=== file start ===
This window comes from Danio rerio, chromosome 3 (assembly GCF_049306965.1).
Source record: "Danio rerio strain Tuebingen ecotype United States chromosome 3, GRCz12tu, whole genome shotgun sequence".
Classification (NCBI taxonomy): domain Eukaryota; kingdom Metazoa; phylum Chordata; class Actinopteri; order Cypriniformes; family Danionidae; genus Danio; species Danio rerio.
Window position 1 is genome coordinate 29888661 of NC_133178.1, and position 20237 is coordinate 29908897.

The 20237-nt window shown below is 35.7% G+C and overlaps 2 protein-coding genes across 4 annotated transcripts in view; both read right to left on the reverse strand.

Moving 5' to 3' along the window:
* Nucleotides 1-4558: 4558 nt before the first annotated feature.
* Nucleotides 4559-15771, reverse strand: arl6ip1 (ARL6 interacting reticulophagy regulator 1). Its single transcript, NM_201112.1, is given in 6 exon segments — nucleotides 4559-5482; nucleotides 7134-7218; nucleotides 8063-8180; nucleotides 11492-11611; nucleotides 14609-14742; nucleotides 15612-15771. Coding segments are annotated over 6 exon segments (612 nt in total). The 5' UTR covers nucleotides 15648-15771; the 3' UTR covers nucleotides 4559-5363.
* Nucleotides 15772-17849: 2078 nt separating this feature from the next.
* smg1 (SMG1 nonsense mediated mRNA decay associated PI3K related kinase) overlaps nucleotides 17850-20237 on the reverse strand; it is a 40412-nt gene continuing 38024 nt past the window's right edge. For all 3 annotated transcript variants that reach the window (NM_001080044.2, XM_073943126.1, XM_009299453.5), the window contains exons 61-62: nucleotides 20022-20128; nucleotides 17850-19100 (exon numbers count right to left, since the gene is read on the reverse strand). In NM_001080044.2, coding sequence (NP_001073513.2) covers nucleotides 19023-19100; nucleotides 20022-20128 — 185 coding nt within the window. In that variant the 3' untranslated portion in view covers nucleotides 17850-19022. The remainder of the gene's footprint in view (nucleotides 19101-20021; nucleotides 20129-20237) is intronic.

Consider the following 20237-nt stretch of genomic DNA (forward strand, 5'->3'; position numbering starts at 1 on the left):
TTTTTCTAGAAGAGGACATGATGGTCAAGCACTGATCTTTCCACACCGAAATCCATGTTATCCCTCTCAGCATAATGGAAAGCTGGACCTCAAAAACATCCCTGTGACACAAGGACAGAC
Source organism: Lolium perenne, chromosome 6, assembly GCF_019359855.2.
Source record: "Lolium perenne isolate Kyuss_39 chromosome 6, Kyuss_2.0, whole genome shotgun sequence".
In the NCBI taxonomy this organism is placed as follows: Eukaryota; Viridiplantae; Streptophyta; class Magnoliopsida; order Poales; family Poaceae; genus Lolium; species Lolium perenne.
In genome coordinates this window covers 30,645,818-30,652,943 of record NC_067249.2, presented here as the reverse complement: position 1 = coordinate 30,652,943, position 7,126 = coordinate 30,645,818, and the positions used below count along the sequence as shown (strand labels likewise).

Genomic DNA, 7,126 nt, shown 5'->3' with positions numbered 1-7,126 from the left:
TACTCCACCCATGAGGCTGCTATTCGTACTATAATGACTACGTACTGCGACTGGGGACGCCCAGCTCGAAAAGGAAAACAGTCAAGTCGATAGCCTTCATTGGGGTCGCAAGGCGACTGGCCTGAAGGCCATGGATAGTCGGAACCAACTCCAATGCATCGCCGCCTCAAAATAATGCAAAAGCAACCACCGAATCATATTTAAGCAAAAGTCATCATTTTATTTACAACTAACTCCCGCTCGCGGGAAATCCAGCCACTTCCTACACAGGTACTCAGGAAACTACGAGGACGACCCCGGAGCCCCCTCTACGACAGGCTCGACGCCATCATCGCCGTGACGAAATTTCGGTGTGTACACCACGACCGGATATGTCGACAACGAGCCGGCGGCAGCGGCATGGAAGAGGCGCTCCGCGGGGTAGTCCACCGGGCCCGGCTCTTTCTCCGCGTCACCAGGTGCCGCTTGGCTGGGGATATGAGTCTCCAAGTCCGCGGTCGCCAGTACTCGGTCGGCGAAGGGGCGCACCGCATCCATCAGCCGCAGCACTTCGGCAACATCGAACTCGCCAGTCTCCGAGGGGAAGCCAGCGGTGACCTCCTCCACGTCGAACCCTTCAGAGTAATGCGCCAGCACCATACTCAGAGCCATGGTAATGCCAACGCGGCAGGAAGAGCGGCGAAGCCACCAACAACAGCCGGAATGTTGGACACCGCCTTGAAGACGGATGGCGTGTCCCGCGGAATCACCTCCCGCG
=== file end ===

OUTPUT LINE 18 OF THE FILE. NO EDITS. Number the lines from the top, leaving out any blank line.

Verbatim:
TACTCCACCCATGAGGCTGCTATTCGTACTATAATGACTACGTACTGCGACTGGGGACGCCCAGCTCGAAAAGGAAAACAGTCAAGTCGATAGCCTTCATTGGGGTCGCAAGGCGACTGGCCTGAAGGCCATGGATAGTCGGAACCAACTCCAATGCATCGCCGCCTCAAAATAATGCAAAAGCAACCACCGAATCATATTTAAGCAAAAGTCATCATTTTATTTACAACTAACTCCCGCTCGCGGGAAATCCAGCCACTTCCTACACAGGTACTCAGGAAACTACGAGGACGACCCCGGAGCCCCCTCTACGACAGGCTCGACGCCATCATCGCCGTGACGAAATTTCGGTGTGTACACCACGACCGGATATGTCGACAACGAGCCGGCGGCAGCGGCATGGAAGAGGCGCTCCGCGGGGTAGTCCACCGGGCCCGGCTCTTTCTCCGCGTCACCAGGTGCCGCTTGGCTGGGGATATGAGTCTCCAAGTCCGCGGTCGCCAGTACTCGGTCGGCGAAGGGGCGCACCGCATCCATCAGCCGCAGCACTTCGGCAACATCGAACTCGCCAGTCTCCGAGGGGAAGCCAGCGGTGACCTCCTCCACGTCGAACCCTTCAGAGTAATGCGCCAGCACCATACTCAGAGCCATGGTAATGCCAACGCGGCAGGAAGAGCGGCGAAGCCACCAACAACAGCCGGAATGTTGGACACCGCCTTGAAGACGGATGGCGTGTCCCGCGGAATCACCTCCCGCG